c) atheistic moral systems lack an appropriate authority to back up their claims.
2. “Amoralism,” means you exclude “all moral concepts and language from…thinking, feeling, and actions.” This implies that massacres in death camps are neither wrong—nor right. At best, they are something we may not desire.
3. The goal in life is “to influence the world in such a way that my desires have a greater likelihood of being realized.”
How should we respond to amoralism?
First, we should recognize that if an all-good, all-powerful God does exist, who made both us and the world we inhabit, then we have good reason to believe that our moral perceptions find some correspondence with how things really are.
Does this mean that all our moral intuitions are correct? Of course not. We would still face the challenge of knowing which moral perceptions are right and which are wrong. But we could at least be confident that in actual fact some things are right and some are wrong.
Second, to the degree that these arguments against an objective atheistic morality are successful, to that degree we face a binary choice: abandon morality or abandon atheism. I believe the more rational option is the one which affirms that death camp massacres are “wrong, wrong, wrong.”
Third, we should recognize that, the truth or falsity of his position aside, it represents a personally and socially destructive outlook.
Looking at amoralism more broadly, it represents an affirmation of personal selfishness: do what you want to do without regard to right or wrong. This unchecked selfishness is exactly the kind of thing that leads individuals to choose self-destructive, terrible actions like rape and murder. Lacking a moral compass, individuals will haphazardly search for a coherent, meaningful way of life. Values like “trust,” “friendship,” “marriage,” “promises,” “generosity,” and “love” are ruined apart from moral reference points. This would eradicate the ability of individuals to create friendships, families, companies and nonprofit organizations.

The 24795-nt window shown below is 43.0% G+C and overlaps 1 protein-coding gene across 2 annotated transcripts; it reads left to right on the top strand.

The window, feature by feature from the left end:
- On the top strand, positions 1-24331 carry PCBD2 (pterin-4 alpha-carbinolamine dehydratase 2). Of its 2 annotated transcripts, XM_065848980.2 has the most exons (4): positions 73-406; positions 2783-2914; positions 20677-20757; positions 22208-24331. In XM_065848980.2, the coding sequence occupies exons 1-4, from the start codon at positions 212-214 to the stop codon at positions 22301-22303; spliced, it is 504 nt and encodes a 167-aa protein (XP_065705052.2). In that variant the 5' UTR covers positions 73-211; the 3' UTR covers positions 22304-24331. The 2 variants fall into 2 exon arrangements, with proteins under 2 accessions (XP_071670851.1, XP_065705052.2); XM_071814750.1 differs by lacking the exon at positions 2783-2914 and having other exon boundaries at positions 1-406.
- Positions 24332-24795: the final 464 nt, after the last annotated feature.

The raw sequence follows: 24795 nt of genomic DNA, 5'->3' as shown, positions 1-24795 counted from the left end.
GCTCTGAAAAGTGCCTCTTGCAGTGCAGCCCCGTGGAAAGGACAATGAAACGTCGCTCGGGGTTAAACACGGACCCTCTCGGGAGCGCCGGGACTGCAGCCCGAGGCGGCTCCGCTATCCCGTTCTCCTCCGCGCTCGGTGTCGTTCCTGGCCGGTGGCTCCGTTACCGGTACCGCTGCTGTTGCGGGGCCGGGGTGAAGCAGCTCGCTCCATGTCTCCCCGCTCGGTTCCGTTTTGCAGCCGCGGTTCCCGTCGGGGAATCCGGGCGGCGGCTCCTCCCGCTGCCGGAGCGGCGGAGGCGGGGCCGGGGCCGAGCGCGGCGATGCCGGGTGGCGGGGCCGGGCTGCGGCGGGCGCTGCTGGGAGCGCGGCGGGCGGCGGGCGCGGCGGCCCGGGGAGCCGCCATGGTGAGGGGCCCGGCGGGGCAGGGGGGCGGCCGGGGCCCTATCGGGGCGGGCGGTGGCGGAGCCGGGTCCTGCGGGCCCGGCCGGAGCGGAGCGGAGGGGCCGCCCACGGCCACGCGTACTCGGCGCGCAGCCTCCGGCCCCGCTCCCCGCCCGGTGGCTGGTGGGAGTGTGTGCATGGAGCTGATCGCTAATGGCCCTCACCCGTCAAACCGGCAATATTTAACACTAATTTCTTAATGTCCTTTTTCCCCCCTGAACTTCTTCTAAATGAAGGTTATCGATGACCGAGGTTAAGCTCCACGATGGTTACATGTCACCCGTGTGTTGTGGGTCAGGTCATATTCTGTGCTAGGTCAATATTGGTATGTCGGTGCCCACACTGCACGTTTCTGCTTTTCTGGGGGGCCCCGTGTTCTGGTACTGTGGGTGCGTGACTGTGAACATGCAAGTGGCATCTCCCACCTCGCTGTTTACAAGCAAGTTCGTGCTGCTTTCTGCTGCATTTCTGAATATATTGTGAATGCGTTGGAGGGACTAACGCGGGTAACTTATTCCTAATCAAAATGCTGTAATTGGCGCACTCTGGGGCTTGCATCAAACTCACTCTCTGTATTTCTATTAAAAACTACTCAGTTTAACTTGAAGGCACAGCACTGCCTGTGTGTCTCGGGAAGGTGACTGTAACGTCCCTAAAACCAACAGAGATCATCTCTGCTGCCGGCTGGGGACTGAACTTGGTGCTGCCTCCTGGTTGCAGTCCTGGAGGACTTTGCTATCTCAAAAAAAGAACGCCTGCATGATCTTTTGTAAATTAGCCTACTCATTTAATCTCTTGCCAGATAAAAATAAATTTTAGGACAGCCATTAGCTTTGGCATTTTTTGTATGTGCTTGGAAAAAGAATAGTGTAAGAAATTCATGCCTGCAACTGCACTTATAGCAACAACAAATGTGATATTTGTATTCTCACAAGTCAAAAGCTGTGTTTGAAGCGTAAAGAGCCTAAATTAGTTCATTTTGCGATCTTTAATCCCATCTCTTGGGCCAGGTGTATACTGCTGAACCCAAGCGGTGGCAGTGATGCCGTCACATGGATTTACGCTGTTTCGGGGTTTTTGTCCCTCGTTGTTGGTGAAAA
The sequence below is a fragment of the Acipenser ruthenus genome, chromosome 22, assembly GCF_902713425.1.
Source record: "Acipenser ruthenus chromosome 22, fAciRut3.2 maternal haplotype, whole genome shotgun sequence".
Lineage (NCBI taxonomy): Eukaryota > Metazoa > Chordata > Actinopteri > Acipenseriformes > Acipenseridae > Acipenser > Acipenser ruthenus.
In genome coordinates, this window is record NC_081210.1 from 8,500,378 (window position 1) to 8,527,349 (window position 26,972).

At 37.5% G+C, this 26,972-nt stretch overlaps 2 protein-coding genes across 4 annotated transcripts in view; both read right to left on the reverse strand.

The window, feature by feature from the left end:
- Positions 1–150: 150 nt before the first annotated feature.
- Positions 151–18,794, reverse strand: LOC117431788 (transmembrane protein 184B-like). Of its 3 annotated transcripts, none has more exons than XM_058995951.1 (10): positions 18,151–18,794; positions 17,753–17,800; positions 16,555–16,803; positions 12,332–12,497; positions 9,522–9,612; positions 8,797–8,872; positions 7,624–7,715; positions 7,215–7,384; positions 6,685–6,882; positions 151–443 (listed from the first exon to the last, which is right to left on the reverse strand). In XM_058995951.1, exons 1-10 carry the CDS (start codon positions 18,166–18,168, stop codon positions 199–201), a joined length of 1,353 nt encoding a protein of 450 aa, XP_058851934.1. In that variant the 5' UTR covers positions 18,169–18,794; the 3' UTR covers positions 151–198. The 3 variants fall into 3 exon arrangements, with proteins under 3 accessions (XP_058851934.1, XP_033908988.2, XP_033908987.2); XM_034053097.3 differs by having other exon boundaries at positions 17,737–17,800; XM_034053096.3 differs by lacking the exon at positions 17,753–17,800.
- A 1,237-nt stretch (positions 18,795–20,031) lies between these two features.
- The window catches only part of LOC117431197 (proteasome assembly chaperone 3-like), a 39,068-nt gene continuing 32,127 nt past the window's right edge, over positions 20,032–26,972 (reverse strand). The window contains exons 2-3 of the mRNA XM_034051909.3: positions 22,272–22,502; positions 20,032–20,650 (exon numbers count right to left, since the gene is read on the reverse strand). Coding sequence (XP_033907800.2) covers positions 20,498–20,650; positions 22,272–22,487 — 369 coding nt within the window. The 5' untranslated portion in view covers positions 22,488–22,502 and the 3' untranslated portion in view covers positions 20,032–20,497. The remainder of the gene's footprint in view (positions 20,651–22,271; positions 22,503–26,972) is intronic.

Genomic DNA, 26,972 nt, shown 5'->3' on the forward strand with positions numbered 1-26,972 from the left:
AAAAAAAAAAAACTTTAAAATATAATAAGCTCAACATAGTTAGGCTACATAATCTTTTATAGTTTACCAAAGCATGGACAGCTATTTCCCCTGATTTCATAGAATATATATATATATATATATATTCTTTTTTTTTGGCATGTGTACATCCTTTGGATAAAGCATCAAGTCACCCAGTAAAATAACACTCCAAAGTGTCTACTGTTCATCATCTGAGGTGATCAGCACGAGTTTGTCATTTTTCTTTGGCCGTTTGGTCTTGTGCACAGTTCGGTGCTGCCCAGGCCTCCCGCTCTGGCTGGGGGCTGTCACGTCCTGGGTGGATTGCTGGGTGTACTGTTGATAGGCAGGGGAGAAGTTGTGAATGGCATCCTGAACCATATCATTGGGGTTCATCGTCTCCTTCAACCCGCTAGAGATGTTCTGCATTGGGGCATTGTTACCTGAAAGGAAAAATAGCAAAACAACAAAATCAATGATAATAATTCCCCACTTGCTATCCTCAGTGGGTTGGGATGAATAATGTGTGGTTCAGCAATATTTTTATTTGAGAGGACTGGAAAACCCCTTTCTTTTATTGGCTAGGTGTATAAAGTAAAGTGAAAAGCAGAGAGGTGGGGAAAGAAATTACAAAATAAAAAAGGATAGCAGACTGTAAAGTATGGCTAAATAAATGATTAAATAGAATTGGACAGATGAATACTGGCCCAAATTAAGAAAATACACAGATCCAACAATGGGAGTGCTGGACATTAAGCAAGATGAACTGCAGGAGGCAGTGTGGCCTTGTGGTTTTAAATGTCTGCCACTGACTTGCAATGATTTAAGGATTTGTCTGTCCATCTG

In terms of our society, the impact of an indifferent, amoral population would be sharply negative. The idea of ‘justice’ would be perceived as nonsensical, so our legal system would fall apart. Fines, prison, capital punishment and other forms of legal punishment would become arbitrary, subject to the shifting whims of the powerful. No one would care about moral reform, so movements to end racism, sexism, and poverty would only gain steam insofar as people had selfish reasons for participating. Anyone who conscientiously dedicated themselves to living a good and virtuous life would seem strange, even a bit lunatic, by those who had no concern for morality.
These negative implications don’t, in themselves, mean that amoralism is false. At the same time, to the degree we have reason to believe all humans are worthy of respect and that our societies are meant to promote human flourishing, to that degree we should consider amoralism a suspect theory of moral reality.
To the degree that these arguments are persuasive to you, they imply that we can consistently choose either atheism and amoralism or, far more in line with our daily experience of right and wrong, the combination of theism and objective morality.
You may also be interested in our series on atheism, agnosticism, and the new atheists.